5. Colorless Templates

Pick templates that fit your topic and theme—download innovative templates and slides. Analyze your presentation structure. 

Make sure to go for a font that suits perfectly to the presentation. Go for roadmaps, unique mats, and decks. 

Check out this video for more tips on how to avoid presentation pitfalls:

Steps to Enhance Your Visual Presentation

To sort things specifically on how to start a presentation. Here are the steps and tips on how to start a PowerPoint presentation.

Step 1: Get a Color Palette

“Colors speak louder than texts.”

Aside from shapes, figures, and moving objects, picking the right color palette for your presentation can beautify the board’s ambiance if that’s the case.

Logos and company icons have their color combination to mark and emphasize their brand to all consumers. It may also apply to presentations. 

If you want to be considered or remembered, start by choosing the right color palette. 

Step 2: Create a Theme

The theme supports the flow of your topic; it is the backbone of your presentation. Not considering this element can’t make your topic vague and not intact. 

Step 3: Add Hyperlinks

Going back to how to start a presentation,  comparing specific ideas is a waste of time. Using hyperlinks, you can offer your audience a “video game” theme.

Step 4: Play Short Video or  Create GIFS

Before or after spiels about a particular slide, play a short video as an icebreaker. It helps you to feed your audience with a large amount of information in a shorter period.

Step 5: Practice the Presentation with Spiels in Every Portion

Practice helps you to attain presentation skills. You can interact with your audience, disseminate the messages clearly, and analyze your listeners’ mindset. 

You can also improve the flow of run-throughs. These will support you to polish and enhance persuasive skills.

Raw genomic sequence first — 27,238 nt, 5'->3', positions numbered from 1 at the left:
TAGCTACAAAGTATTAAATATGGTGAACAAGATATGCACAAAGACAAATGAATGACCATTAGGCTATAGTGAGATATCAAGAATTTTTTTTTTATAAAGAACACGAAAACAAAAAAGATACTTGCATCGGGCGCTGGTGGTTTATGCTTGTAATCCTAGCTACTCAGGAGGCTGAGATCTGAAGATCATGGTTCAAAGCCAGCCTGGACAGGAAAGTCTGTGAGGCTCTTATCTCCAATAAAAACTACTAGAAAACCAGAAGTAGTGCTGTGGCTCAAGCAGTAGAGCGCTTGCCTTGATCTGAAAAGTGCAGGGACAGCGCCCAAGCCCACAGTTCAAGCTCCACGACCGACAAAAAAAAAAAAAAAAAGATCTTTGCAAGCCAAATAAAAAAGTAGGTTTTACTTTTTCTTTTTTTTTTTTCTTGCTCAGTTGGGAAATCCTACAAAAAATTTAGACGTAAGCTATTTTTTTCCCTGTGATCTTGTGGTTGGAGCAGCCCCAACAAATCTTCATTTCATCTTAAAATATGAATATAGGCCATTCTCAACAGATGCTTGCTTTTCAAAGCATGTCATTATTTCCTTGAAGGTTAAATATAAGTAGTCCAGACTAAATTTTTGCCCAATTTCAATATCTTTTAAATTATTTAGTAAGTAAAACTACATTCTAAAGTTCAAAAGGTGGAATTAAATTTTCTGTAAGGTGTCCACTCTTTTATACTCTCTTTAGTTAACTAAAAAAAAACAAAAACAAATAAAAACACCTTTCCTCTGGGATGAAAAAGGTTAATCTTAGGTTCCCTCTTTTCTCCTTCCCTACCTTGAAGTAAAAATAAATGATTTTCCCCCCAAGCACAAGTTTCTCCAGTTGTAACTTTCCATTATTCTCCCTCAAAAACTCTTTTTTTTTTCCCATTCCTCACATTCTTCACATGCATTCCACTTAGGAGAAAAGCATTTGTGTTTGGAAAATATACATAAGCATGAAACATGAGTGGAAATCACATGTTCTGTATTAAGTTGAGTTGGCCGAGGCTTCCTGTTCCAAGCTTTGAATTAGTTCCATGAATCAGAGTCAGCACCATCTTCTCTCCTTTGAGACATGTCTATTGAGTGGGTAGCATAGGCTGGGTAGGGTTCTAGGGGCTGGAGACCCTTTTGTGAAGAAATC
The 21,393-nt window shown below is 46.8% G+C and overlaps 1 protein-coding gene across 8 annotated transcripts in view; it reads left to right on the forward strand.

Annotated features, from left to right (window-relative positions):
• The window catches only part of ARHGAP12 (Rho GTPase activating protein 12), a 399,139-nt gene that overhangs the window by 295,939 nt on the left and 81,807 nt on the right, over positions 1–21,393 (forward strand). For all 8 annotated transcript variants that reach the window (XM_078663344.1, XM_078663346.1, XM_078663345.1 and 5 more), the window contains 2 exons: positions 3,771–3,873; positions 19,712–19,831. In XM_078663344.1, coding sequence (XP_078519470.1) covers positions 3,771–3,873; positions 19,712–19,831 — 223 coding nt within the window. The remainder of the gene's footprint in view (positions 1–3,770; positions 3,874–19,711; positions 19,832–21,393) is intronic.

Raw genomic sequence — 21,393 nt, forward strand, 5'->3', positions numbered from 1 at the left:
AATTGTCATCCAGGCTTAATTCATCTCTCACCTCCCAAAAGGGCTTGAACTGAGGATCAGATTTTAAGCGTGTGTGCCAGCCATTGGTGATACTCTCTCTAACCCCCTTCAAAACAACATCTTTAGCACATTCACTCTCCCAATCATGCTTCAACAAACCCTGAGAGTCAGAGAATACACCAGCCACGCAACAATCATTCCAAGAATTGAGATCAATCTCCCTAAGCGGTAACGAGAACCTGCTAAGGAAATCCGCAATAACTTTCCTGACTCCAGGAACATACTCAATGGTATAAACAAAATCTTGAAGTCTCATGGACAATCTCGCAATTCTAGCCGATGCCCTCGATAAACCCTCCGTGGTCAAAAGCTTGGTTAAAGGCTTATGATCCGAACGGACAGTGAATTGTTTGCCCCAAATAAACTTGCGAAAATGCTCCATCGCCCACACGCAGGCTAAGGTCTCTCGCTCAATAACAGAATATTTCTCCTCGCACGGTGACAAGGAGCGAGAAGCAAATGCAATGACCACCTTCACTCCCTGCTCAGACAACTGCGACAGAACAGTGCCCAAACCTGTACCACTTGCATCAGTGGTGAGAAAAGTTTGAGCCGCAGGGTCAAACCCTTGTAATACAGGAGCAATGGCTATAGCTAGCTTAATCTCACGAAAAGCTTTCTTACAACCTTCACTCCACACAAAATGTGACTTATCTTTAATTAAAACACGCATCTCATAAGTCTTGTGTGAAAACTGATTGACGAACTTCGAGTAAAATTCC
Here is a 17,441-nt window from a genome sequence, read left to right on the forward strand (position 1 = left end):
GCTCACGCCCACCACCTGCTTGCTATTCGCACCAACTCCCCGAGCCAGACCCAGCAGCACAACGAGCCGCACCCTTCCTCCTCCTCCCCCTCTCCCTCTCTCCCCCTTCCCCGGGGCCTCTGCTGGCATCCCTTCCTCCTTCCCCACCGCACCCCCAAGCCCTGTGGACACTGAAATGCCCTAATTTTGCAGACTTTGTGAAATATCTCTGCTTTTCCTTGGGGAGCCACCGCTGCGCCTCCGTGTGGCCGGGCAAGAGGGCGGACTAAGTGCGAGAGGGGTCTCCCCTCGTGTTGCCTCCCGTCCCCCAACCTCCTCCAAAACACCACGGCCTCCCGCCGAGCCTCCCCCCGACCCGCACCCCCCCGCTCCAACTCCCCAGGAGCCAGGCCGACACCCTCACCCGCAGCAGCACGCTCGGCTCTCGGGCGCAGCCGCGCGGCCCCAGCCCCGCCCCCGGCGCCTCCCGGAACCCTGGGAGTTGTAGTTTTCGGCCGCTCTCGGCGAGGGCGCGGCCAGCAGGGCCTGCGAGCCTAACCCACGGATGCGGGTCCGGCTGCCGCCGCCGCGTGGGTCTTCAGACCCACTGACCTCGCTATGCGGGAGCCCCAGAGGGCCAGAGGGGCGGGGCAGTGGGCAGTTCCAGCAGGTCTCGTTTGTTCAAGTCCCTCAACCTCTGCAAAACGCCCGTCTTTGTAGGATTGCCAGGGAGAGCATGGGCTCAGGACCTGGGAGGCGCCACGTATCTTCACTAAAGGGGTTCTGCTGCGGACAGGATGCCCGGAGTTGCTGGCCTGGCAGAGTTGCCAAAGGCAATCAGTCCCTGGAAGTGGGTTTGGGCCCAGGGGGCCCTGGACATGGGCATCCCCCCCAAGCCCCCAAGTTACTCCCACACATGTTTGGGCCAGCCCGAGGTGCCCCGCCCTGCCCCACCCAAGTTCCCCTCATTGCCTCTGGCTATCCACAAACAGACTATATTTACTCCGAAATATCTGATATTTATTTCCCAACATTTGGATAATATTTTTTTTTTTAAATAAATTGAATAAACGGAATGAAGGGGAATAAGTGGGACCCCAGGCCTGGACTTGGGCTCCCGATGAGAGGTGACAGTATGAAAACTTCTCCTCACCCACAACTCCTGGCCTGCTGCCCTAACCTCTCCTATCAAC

Practice your perfect Speech <p data-sourcepos="3:1-3:271">A form of communication involving spoken language, it is used to express ideas, share information, tell stories, persuade, or entertain. Public speaking is a powerful tool used in diverse contexts, ranging from casual conversations to formal presentations.</p><br /><h2 data-sourcepos="5:1-5:27"><strong>Components of a Speech:</strong></h2> <ul data-sourcepos="7:1-10:0"> <li data-sourcepos="7:1-7:73"><strong>Content:</strong> The information, message, or story conveyed through words.</li> <li data-sourcepos="8:1-8:106"><strong>Delivery:</strong> The vocal and physical presentation, including clarity, volume, gestures, and eye contact.</li> <li data-sourcepos="9:1-10:0"><strong>Structure:</strong> The organization of the content, typically following an introduction, body, and conclusion.</li> </ul> <h2 data-sourcepos="11:1-11:21"><strong>Speech in Action:</strong></h2> <ul data-sourcepos="13:1-17:0"> <li data-sourcepos="13:1-13:88"><strong>Informing:</strong> Sharing knowledge and facts, educating an audience on a specific topic.</li> <li data-sourcepos="14:1-14:119"><strong>Persuading:</strong> Advocating for a particular viewpoint, using arguments and evidence to influence thoughts or actions.</li> <li data-sourcepos="15:1-15:93"><strong>Motivating:</strong> Inspiring and energizing an audience, fostering action and positive change.</li> <li data-sourcepos="16:1-17:0"><strong>Entertaining:</strong> Engaging and delighting an audience through humor, storytelling, or creative language.</li> </ul> <h2 data-sourcepos="18:1-18:32"><strong>Public Speaking and Anxiety:</strong></h2> <p data-sourcepos="20:1-20:227">Many people experience <strong>public speaking anxiety</strong>, a fear of speaking in front of an audience. While it's common, effective preparation, practice, and breathing techniques can significantly reduce anxiety and improve delivery.</p><br /><h2 data-sourcepos="22:1-22:32"><strong>Different Types of Speeches:</strong></h2> <ul data-sourcepos="24:1-28:0"> <li data-sourcepos="24:1-24:81"><strong>Informative speech:</strong> Focuses on conveying information clearly and concisely.</li> <li data-sourcepos="25:1-25:102"><strong>Persuasive speech:</strong> Aims to convince the audience to adopt a particular viewpoint or take action.</li> <li data-sourcepos="26:1-26:99"><strong>Motivational speech:</strong> Inspires and energizes the audience, building enthusiasm and commitment.</li> <li data-sourcepos="27:1-28:0"><strong>Entertaining speech:</strong> Aim to amuse and delight the audience, often using humor, storytelling, or anecdotes.</li> </ul> <h2 data-sourcepos="29:1-29:33"><strong>Crafting a Compelling Speech:</strong></h2> <ul data-sourcepos="31:1-35:0"> <li data-sourcepos="31:1-31:106"><strong>Know your audience:</strong> Tailor your content and delivery to their interests, needs, and prior knowledge.</li> <li data-sourcepos="32:1-32:107"><strong>Have a clear message:</strong> Identify the main point you want to convey and structure your speech around it.</li> <li data-sourcepos="33:1-33:111"><strong>Engage your audience:</strong> Use varied vocal techniques, storytelling, and visual aids to keep them interested.</li> <li data-sourcepos="34:1-35:0"><strong>Practice, practice, practice:</strong> Rehearse your speech out loud to refine your delivery and build confidence.</li> </ul> <h2 data-sourcepos="36:1-36:13"><strong>Remember:</strong></h2> <p data-sourcepos="38:1-38:281">Speech is a powerful tool for communication, connection, and influence. By understanding its elements, addressing potential anxieties, and tailoring your delivery to different contexts, you can harness the power of speech to achieve your intended goals and captivate your audience.</p> " href="https://orai.com/glossary/speech/" data-gt-translate-attributes="[{"attribute":"data-cmtooltip", "format":"html"}]" tabindex="0" role="link">speech with Orai